Ruling party support stands below working majority level - poll
With 33-percent public support, Poland's ruling Law and Justice (PiS) party would win an election but not have enough seats to govern outright, a new poll has shown.
The research by United Surveys for the Dziennik Gazeta Prawna (DGP) daily and RMF FM private radio station put the main opposition grouping, Civic Coalition (KO), on 26 percent of the vote and the grassroots Polska 2050 movement run by TV celebrity Szymon Holownia on 11 percent.
Three other parties would also pass the 5-percent threshold needed to enter the Sejm, the lower house of parliament: the pro-agrarian Polish People's Party (PSL), The Left and the far-right Confederation, each with about 6-percent backing.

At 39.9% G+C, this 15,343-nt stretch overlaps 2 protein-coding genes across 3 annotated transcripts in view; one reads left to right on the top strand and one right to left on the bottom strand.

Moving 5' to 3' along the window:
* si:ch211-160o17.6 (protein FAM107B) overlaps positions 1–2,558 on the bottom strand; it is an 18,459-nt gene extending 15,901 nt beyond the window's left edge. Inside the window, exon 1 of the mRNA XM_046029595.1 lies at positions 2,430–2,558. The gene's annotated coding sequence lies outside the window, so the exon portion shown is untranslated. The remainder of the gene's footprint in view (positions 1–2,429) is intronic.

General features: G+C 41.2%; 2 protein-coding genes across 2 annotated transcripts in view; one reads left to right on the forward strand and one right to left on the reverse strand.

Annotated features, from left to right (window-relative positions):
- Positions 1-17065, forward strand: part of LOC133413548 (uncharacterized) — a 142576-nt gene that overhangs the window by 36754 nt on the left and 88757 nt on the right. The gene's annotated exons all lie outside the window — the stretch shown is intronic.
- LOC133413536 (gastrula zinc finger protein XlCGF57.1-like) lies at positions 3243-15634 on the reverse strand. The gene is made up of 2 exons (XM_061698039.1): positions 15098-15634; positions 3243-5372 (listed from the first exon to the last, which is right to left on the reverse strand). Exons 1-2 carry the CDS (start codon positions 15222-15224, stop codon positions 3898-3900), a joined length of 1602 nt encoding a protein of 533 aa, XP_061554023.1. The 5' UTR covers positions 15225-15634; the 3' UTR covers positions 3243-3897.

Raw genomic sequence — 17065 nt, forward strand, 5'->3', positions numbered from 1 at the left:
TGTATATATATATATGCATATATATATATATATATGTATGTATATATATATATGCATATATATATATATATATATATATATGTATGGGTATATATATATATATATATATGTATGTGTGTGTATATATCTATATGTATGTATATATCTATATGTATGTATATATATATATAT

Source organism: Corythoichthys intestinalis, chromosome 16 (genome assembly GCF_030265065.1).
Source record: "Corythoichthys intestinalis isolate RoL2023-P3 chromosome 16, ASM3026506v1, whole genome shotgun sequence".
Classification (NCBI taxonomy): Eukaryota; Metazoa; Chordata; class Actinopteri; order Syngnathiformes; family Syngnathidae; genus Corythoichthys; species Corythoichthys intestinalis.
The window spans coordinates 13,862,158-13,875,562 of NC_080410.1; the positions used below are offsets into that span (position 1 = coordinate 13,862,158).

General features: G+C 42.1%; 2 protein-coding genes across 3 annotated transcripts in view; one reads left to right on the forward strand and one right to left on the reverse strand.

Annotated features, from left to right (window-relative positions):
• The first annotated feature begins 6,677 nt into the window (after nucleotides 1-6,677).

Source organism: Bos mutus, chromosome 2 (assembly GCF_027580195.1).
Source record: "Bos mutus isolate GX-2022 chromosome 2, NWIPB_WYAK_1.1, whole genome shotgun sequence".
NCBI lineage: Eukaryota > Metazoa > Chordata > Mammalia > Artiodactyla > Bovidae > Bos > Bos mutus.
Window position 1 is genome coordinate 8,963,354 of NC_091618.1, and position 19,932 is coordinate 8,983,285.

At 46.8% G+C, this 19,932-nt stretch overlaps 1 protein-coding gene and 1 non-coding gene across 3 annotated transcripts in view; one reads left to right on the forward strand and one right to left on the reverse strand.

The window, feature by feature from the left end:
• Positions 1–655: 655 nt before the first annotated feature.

"PiS would win but not rule - that's the result in short of the latest poll by United Surveys for DGP and RMF FM," GDP wrote, adding that the results are best viewed not in terms of percentage support but in the number of seats each party would win.
The paper reported that PiS would get 200 parliamentary seats, KO 153 and Polska 2050 50 with the three remaining parties securing between 18 and 21 seats each.
"PiS has no certainty of independent government," the paper continued. "Moreover - it has a problem creating a governing coalition," as it would have to reach an agreement with at least two other parties.
The poll also showed that 50 percent of respondents would vote in parliamentary elections if they had been held on Sunday, January 30.
DGP wrote that PiS's support had been hit by the coming into force of the government's hallmark Polish Deal programme and bad voter sentiment stemming from rising inflation and the pandemic situation.
United Surveys ran the poll on January 27 on a national sample of 1,000 adult residents of Poland using the Computer-Assisted Telephone Interview (CATI) method.